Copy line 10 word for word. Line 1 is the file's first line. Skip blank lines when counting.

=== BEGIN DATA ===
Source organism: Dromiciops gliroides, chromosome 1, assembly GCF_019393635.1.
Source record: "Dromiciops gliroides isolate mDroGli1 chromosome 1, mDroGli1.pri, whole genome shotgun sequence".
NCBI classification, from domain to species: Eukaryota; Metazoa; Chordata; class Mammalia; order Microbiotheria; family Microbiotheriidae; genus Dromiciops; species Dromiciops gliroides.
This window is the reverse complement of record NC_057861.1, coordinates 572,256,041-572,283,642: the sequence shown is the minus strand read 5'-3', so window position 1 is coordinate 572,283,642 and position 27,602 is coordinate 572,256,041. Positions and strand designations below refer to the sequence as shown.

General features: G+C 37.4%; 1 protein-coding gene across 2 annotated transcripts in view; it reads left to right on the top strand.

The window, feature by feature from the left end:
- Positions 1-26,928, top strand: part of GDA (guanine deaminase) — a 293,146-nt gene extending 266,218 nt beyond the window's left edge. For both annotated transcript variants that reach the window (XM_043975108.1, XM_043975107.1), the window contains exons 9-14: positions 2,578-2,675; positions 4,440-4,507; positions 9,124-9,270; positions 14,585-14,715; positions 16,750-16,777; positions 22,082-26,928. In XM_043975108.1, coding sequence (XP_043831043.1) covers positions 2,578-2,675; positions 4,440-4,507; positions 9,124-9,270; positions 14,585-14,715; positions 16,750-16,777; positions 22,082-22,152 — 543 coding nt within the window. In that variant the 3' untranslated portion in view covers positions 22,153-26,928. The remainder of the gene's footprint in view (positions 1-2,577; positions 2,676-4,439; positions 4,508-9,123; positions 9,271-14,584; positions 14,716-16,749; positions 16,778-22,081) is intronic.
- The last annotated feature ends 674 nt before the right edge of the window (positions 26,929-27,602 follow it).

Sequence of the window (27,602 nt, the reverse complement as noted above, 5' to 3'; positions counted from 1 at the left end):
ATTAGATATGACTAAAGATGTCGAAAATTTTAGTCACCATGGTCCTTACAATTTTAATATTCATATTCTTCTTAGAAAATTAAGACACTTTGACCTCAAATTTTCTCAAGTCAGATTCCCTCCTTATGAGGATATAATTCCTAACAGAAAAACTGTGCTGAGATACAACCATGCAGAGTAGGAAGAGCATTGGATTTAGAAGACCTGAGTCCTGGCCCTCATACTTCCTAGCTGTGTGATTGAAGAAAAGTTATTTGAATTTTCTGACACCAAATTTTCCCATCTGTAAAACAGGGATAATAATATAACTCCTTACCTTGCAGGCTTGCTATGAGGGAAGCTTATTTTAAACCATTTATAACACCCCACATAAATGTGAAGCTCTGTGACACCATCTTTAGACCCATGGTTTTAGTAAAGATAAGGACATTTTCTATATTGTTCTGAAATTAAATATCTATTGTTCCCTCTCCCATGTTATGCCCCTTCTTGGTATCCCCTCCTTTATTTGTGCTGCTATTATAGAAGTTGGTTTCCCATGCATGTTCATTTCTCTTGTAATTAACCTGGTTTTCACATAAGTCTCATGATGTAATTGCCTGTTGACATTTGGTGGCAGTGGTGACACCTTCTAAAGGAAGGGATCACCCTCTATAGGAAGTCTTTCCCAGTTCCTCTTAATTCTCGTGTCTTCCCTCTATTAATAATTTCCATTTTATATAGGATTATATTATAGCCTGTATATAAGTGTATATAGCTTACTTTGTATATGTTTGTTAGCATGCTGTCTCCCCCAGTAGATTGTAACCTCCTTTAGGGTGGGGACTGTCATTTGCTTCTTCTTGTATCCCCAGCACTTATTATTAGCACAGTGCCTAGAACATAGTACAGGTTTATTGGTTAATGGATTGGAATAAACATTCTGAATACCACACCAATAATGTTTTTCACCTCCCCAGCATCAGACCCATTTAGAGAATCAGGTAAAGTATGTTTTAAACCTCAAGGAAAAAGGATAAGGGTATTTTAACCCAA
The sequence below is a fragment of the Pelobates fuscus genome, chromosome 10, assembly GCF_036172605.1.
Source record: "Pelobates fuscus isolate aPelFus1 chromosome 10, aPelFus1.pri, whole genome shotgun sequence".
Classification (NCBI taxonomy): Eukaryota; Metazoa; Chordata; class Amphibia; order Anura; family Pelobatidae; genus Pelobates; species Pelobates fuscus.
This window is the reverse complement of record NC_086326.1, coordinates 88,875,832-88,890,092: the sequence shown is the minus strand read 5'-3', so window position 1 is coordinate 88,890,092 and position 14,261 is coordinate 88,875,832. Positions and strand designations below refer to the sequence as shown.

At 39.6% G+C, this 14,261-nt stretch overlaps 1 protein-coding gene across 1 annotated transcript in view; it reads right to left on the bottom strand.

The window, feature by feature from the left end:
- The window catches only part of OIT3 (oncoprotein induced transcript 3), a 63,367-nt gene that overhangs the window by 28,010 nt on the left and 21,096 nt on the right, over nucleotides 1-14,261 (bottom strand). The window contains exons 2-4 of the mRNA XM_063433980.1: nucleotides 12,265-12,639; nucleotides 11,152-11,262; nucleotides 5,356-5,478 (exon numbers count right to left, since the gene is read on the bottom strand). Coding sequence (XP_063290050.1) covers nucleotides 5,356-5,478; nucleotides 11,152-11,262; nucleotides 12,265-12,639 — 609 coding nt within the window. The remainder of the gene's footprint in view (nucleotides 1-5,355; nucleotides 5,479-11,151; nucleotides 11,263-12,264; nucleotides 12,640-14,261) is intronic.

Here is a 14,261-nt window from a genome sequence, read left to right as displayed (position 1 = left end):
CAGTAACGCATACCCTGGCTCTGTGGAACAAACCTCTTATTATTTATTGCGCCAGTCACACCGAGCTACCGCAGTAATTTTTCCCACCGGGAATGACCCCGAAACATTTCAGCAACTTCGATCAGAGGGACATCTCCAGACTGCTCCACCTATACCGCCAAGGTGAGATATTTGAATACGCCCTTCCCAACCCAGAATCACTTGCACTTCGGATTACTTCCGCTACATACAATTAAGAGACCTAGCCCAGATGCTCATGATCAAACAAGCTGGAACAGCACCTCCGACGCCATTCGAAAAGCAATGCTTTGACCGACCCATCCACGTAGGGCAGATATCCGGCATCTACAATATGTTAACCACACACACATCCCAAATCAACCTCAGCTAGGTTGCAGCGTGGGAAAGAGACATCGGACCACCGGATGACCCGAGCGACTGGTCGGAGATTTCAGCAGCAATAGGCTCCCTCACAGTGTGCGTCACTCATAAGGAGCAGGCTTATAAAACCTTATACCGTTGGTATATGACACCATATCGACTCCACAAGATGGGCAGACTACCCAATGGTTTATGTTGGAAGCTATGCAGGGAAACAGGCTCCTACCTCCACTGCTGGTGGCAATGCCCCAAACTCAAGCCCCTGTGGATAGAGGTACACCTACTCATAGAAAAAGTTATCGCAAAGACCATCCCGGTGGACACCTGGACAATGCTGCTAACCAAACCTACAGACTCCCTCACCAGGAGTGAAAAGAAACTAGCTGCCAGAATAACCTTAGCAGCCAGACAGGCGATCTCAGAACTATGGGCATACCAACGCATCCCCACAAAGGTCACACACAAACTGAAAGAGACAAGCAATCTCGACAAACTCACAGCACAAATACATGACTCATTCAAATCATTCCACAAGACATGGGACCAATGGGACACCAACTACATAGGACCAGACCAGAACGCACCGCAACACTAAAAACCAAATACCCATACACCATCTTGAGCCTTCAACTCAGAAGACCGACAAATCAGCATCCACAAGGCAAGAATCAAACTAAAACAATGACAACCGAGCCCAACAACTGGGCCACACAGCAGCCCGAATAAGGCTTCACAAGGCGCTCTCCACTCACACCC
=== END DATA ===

ATTAGATATGACTAAAGATGTCGAAAATTTTAGTCACCATGGTCCTTACAATTTTAATATTCATATTCTTCTTAGAAAATTAAGACACTTTGACCTCAAATTTTCTCAAGTCAGATTCCCTCCTTATGAGGATATAATTCCTAACAGAAAAACTGTGCTGAGATACAACCATGCAGAGTAGGAAGAGCATTGGATTTAGAAGACCTGAGTCCTGGCCCTCATACTTCCTAGCTGTGTGATTGAAGAAAAGTTATTTGAATTTTCTGACACCAAATTTTCCCATCTGTAAAACAGGGATAATAATATAACTCCTTACCTTGCAGGCTTGCTATGAGGGAAGCTTATTTTAAACCATTTATAACACCCCACATAAATGTGAAGCTCTGTGACACCATCTTTAGACCCATGGTTTTAGTAAAGATAAGGACATTTTCTATATTGTTCTGAAATTAAATATCTATTGTTCCCTCTCCCATGTTATGCCCCTTCTTGGTATCCCCTCCTTTATTTGTGCTGCTATTATAGAAGTTGGTTTCCCATGCATGTTCATTTCTCTTGTAATTAACCTGGTTTTCACATAAGTCTCATGATGTAATTGCCTGTTGACATTTGGTGGCAGTGGTGACACCTTCTAAAGGAAGGGATCACCCTCTATAGGAAGTCTTTCCCAGTTCCTCTTAATTCTCGTGTCTTCCCTCTATTAATAATTTCCATTTTATATAGGATTATATTATAGCCTGTATATAAGTGTATATAGCTTACTTTGTATATGTTTGTTAGCATGCTGTCTCCCCCAGTAGATTGTAACCTCCTTTAGGGTGGGGACTGTCATTTGCTTCTTCTTGTATCCCCAGCACTTATTATTAGCACAGTGCCTAGAACATAGTACAGGTTTATTGGTTAATGGATTGGAATAAACATTCTGAATACCACACCAATAATGTTTTTCACCTCCCCAGCATCAGACCCATTTAGAGAATCAGGTAAAGTATGTTTTAAACCTCAAGGAAAAAGGATAAGGGTATTTTAACCCAA